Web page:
|Epiphany||January 6, 2017||Epiphany 2017||Ephesians 3:1-12, Matthew 2:1-12|
|Christmas Day, Year A||December 25, 2016||Christmas Day, 2016||Isaiah 52:7-10, Hebrews 1:1-4, Psalm 98, John 1:1-14|
|The Eve of the Nativity||December 24, 2016||Christmas Eve||Isaiah 9:2-7, Luke 2: 1-20|
|Third Sunday in Advent, Year A||December 11, 2016||Third Sunday of Advent, Year A||Psalm 146:4-9, Matthew 11:2-11|
|Second Sunday in Advent, Year A||December 4, 2016||Second Sunday of Advent, Year A||Matthew 3:1-12|
|First Sunday in Advent, Year A||November 27, 2016||First Sunday of Advent, Year A||Isaiah 2:1-5, Ps 122, Romans 13:11-14, Matthew 24:36-44|
|Christ the King Sunday, Year C||November 20, 2016||Christ the King Sunday, Year C||Jeremiah 23:1-6. Ps 46, Colossians 1:11-20, Luke 23:33-43|
|Twenty Sixth Sunday after Pentecost, Year C||November 13, 2016||Proper 28, Year C||Malachi 4:1-2a, Ps 98, 2 Thessalonians 3:6-13, Luke 21:5-19|
|➤Charles Sydnor’s sermon, Nov. 6, 2016, All Saints||November 6, 2016||All Saints, Year C||Luke: 6: 20-31|
|Twenty Fourth Sunday after Pentecost, Year C||October 30, 2016||Proper 26, Year C||Isaiah 1:10-18, Psalm 32, Luke 19:1-10|
|Twenty Third Sunday after Pentecost, Year C||October 23, 2016||Proper 25, Year C||II Timothy 4:6-8, 16-18; Luke 18:9-14|
|Twenty Second Sunday after Pentecost, Year C||October 16, 2016||Proper 24, Year C||Luke 18:1-8, Genesis 32: 22-31|
|Twenty First Sunday after Pentecost, Year C||October 9, 2016||Proper 23, Year C||2 Kings 5:1-3, 7-15c; Luke 17:11-19|
|Twentieth Sunday after Pentecost, Year C||October 2, 2016||Proper 22, Year C||II Timothy 1:1-14|
|Nineteenth Sunday after Pentecost, Year C||September 25, 2016||Proper 21, Year C||Luke 16:19-31|
Charles Sydnor’s sermon, Nov. 6, 2016, All Saints
Sermon Date:November 6, 2016
Scripture: Luke: 6: 20-31
Liturgy Calendar: All Saints, Year C
I am delighted and honored to share in your multiple celebrations today. Not only is this the Feast of all Saints, but a celebration of your significant accomplishments in the restoration of this altarpiece to its original beauty, and also the renewal of your kitchen to equip you to serve.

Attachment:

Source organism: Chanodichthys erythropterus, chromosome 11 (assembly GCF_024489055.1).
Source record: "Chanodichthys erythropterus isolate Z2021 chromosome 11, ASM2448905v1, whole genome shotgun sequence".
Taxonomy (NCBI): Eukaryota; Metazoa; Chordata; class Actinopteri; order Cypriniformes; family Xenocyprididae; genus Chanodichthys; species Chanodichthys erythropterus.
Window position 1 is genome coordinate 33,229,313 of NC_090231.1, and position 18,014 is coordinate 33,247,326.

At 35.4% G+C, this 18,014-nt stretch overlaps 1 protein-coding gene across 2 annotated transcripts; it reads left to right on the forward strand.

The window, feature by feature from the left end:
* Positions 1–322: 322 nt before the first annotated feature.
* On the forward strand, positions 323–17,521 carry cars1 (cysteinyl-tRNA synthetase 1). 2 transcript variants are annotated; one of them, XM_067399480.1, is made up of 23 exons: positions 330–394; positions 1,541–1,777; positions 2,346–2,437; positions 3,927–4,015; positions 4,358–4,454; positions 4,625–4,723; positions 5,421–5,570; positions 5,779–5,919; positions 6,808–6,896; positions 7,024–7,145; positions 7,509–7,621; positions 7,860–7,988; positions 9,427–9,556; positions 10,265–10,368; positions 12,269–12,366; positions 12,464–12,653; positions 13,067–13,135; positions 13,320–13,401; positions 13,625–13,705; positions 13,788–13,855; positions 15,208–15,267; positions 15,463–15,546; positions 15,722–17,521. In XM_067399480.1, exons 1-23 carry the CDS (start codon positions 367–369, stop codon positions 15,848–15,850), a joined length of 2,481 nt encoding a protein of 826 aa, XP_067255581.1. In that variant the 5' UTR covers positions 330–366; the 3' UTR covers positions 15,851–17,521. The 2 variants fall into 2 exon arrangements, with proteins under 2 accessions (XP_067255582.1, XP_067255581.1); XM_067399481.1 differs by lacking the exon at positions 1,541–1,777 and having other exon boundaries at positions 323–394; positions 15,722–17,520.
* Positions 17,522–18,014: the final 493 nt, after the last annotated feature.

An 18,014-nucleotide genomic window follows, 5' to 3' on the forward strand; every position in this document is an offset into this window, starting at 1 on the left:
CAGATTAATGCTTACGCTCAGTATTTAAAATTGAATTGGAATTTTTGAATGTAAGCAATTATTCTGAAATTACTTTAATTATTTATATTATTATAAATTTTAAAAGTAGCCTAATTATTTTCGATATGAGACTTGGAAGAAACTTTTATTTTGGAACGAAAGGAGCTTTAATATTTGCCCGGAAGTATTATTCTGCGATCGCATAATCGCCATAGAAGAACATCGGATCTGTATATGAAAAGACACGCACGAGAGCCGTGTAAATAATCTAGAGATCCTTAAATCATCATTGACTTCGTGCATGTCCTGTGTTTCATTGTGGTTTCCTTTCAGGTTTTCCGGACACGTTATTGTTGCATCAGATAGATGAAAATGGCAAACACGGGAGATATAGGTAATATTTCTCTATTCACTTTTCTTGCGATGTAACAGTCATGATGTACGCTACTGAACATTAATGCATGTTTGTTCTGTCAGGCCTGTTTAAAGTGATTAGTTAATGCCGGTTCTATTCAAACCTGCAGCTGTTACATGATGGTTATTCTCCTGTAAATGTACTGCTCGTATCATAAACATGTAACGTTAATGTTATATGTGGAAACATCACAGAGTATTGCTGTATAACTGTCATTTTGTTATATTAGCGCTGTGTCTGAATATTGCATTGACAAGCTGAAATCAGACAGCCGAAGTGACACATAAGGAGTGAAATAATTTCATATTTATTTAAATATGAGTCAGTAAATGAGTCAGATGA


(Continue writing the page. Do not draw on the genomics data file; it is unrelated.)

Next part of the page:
As I read about the meticulous restoration work under the expertise of Cleo Mullins, I was intrigued to learn that the paintings are on scrap wood, the sides of shipping crates from Gray and Pendleton, merchants in Port Royal; their names are actually visible on the back of the pieces. So, in 1853, St. Peter’s got a Holy start in the cause of recycling
Upon reflection, I think there is a common thread which sews all these celebrations together. As we remember the faithful who have gone before us, the altarpiece and the kitchen are symbols of faithful living. The altarpiece reminds us that faithful living is always centered in the worship of our God, the declaration of our faith in our Triune God, the creed, and seeking to be obedient to God’s commandments, and leading a life of prayer modeled by the Lord’s prayer with all centered in Jesus and the cross. And there is all that beautifully set before us. The connection to the kitchen might be summarized in one of those pithy phrases I once saw at the end of a church bulletin which simply said, when the worship over, the service begins. Kitchens not only equip us to be fed but to serve the hungry, and provide one way of building community. Often persons have described the two parts of our Eucharist as the fellowship of the word and the fellowship of the table. Thus, we could say that in this celebration of the restored altarpiece and renewed kitchen, we have active symbols of the fellowship of the word and table which empower us to live faithfully.